The Madisonites’ authoritarian attempt to consolidate the community has created much bad feeling and dissonance in Estonian society. It is not true, as they claim, that most of the society favours “moving in the direction of Tartu College”. The vote in favour of the project was achieved with a very slim majority, only 10 votes. A two-thirds vote was required for the sale of Estonian House, but considering that the turnout this time was huge, the line stretched around Estonian House and many left. People could not wait longer. This is shown by the fact that the number of registered voters was greater than those who voted, and even in the blocs not all members were in favour of the sale of Estonian House. We can conclude that the Madisonites’ win was very narrow, or perhaps even non-existent, since the call for a recount was refused. The vigorous, authoritarian push and use of disinformation has created much disharmony and controversy in the society. We ask, in whose interest is the current dissonance and artificial diminishing of the Estonian diaspora?
For example, it is an outright lie, that there will be in the Madison building a great hall. The only hall with a stage the size of the hall in Estonian House is located in a schoolhouse to the south of the major traffic route of Bloor Street. According to the architect the largest hall in the Madison project is smaller than the middle Crystal Hall at Estonian House. There is no room there for a stage, even though it is a “flex space”. There is also no room for a piano, tables, chairs, electronic equipment and much else that requires storage space as different events take place. The so-called “flex space” means that there is no stable place for different events and storage. The interior walls can be changed and moved off every which way if necessary, but the outer walls still determine boundaries.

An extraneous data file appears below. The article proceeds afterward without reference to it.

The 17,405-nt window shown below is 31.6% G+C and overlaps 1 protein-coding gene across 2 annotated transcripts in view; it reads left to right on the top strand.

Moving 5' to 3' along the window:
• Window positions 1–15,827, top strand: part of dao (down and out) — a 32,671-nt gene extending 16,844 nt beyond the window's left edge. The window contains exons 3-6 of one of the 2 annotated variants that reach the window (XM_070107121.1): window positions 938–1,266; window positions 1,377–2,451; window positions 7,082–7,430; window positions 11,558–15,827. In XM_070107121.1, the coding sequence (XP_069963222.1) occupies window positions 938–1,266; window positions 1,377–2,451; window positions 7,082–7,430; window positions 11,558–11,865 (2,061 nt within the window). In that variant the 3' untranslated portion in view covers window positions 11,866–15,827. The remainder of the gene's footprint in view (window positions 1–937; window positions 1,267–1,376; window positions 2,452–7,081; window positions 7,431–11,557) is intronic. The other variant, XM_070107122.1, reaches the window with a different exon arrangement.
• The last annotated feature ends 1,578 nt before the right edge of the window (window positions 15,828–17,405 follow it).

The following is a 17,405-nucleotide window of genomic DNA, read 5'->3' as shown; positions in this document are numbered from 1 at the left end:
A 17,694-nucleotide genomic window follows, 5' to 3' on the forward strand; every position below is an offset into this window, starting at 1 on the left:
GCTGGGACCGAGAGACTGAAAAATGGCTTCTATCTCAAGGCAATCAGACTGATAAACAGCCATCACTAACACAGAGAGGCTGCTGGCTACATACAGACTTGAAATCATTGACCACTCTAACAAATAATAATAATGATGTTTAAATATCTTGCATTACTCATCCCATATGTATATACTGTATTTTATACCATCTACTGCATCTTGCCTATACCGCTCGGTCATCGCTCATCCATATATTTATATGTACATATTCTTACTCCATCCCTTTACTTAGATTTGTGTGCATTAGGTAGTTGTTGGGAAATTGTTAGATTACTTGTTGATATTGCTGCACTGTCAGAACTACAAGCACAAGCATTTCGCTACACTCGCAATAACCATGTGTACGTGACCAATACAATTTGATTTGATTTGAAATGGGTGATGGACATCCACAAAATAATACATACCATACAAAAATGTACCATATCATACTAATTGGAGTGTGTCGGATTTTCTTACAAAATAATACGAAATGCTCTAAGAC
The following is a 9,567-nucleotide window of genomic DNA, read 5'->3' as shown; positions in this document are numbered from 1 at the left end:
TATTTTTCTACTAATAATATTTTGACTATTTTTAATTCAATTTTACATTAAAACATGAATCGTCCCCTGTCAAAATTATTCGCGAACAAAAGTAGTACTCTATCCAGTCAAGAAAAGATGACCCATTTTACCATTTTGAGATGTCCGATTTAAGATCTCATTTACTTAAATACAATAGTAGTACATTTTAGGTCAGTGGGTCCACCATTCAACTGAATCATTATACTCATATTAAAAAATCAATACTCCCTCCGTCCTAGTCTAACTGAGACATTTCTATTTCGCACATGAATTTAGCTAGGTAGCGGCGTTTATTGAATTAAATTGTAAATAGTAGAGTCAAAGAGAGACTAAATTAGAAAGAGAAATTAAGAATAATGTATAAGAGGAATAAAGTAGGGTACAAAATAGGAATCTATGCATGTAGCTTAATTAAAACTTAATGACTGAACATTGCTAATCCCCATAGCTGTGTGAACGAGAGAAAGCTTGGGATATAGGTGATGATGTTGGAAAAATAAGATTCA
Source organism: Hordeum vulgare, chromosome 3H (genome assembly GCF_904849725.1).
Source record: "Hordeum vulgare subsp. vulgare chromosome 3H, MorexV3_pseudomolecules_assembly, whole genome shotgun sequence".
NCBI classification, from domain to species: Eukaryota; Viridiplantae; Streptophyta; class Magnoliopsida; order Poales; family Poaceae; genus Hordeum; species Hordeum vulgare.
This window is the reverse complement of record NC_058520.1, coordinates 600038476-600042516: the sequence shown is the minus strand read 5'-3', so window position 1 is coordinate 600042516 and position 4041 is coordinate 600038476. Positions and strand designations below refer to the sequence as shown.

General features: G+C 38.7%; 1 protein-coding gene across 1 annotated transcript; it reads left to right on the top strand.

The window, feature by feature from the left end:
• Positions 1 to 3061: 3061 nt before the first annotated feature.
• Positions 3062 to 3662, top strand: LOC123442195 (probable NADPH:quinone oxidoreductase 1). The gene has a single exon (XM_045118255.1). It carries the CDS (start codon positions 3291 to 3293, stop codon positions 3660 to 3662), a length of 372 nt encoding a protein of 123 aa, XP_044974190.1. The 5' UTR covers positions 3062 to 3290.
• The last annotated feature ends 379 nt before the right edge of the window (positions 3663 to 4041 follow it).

As for the absence of parking, of which there has been much talk in commentaries, there is now the substitute of a so-called “drop-off”. So toddlers can be left in the nursery while one drives around the neighbourhood looking for an available parking spot: “there are 206 parking spaces in the immediate vicinity of the centre. There are 30 underground parking spots and 32 in the parking lot directly to the east of 9 Madison Avenue”. Huron Street, to which there is a pedestrian thoroughfare under the large hall of the building, is located east of Madison Avenue, but it is not possible to get there directly by car. This means that there are no close parking opportunities and the closest parking spots are the same distance as the subway.
It is interesting that the thoroughfare from the front of the building to Huron Street (the front garden) has become a “beautiful outdoor space that can be enjoyed for special events and quiet contemplation”. The square is public and would surely appeal to panhandlers and street musicians. Curious, too, is the notion recently grafted upon the design of the building, “Estonian Nordic aesthetic”. What does this mean? I see the most resemblance to Alar Kongats’s student centre at Scarborough’s Centennial College which won a Governor General’s award in 2002. It is a low building with a protruding upper floor, the description of which includes a “transparent skin, shimmering surface” and inside the so-called “flex space”. But Nordic? I’d say, more International... The rules of disinformation allow for giving the public a so-called “half-truth”, where the important part is omitted.